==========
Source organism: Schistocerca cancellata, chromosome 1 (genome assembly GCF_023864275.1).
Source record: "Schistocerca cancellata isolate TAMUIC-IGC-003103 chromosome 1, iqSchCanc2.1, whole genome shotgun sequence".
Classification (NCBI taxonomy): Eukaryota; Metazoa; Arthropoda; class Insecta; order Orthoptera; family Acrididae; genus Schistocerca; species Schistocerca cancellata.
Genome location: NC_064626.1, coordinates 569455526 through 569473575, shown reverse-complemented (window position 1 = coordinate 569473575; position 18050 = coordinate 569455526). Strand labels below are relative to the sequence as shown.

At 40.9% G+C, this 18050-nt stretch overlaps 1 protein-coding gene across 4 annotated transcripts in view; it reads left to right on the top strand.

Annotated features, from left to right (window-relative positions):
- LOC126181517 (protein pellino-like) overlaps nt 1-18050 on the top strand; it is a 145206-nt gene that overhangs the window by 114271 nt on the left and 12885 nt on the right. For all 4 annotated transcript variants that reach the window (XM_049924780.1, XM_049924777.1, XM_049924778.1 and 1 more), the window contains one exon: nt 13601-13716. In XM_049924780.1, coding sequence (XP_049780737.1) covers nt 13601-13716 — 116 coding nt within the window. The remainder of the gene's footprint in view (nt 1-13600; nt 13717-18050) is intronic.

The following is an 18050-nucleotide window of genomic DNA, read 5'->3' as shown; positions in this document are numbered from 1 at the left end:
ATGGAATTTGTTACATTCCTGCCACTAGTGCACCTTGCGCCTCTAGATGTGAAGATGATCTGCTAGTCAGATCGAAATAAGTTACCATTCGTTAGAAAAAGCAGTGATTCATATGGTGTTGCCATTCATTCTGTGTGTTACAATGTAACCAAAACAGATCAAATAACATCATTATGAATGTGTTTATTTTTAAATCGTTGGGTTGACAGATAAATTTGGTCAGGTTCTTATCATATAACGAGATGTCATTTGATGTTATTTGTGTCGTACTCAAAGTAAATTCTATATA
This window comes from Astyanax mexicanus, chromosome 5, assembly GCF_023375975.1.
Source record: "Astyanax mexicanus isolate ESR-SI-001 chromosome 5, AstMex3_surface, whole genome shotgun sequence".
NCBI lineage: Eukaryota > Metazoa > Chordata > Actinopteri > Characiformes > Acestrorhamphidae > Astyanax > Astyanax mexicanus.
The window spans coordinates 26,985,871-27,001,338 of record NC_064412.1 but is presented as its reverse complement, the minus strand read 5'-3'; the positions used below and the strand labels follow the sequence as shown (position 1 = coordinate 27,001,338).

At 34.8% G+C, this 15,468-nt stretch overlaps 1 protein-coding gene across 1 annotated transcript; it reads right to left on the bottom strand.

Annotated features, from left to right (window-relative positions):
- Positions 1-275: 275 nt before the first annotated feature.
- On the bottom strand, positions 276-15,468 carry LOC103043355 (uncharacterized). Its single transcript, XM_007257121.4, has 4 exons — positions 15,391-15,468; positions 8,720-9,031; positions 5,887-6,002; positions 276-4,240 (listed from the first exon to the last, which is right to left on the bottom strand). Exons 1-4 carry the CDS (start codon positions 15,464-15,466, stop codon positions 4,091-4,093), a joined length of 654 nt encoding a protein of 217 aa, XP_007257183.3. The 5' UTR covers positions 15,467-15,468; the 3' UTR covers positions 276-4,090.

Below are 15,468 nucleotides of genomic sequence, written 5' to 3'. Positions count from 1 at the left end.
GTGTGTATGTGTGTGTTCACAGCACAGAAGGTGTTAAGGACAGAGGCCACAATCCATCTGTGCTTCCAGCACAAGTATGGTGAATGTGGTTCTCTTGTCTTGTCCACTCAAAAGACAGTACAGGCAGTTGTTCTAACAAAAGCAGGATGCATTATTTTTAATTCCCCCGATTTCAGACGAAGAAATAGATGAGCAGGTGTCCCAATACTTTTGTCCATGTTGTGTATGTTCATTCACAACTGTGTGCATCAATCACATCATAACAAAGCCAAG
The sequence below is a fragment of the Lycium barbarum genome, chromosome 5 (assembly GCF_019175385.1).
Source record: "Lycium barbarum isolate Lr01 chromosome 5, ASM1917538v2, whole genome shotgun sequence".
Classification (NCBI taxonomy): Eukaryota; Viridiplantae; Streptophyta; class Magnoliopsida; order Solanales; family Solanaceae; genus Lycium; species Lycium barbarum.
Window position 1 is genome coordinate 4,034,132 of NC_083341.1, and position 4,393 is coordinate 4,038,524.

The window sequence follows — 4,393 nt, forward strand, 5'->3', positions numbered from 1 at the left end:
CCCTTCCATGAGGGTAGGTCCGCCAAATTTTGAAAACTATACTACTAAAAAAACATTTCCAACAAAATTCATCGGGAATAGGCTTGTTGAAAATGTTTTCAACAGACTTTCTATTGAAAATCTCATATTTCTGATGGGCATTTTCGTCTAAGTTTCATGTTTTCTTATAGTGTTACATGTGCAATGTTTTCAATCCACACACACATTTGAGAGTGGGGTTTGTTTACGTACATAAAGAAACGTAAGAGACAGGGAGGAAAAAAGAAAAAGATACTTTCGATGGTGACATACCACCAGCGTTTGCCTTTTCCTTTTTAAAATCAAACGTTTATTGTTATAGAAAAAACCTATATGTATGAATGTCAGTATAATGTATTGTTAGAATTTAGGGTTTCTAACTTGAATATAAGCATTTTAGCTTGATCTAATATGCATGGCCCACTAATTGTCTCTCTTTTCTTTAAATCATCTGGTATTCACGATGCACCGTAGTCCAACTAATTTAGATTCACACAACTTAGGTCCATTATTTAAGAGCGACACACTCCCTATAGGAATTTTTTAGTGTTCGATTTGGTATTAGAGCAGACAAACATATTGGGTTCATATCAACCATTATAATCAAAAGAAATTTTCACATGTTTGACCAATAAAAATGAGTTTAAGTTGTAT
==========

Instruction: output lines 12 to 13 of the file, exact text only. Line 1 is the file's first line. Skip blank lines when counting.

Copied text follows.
NCBI lineage: Eukaryota > Metazoa > Chordata > Actinopteri > Characiformes > Acestrorhamphidae > Astyanax > Astyanax mexicanus.
The window spans coordinates 26,985,871-27,001,338 of record NC_064412.1 but is presented as its reverse complement, the minus strand read 5'-3'; the positions used below and the strand labels follow the sequence as shown (position 1 = coordinate 27,001,338).